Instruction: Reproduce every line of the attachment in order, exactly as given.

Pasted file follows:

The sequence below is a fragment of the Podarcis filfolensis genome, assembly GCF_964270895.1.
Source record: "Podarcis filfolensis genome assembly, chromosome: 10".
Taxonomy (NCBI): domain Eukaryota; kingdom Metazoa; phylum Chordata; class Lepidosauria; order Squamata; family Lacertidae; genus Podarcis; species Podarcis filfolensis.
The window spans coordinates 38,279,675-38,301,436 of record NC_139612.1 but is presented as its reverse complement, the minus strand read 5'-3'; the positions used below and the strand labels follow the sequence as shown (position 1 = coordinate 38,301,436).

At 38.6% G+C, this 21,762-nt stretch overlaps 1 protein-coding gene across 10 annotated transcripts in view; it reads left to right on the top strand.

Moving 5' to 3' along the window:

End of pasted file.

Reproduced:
The sequence below is a fragment of the Podarcis filfolensis genome, assembly GCF_964270895.1.
Source record: "Podarcis filfolensis genome assembly, chromosome: 10".
Taxonomy (NCBI): domain Eukaryota; kingdom Metazoa; phylum Chordata; class Lepidosauria; order Squamata; family Lacertidae; genus Podarcis; species Podarcis filfolensis.
The window spans coordinates 38,279,675-38,301,436 of record NC_139612.1 but is presented as its reverse complement, the minus strand read 5'-3'; the positions used below and the strand labels follow the sequence as shown (position 1 = coordinate 38,301,436).

At 38.6% G+C, this 21,762-nt stretch overlaps 1 protein-coding gene across 10 annotated transcripts in view; it reads left to right on the top strand.

Moving 5' to 3' along the window: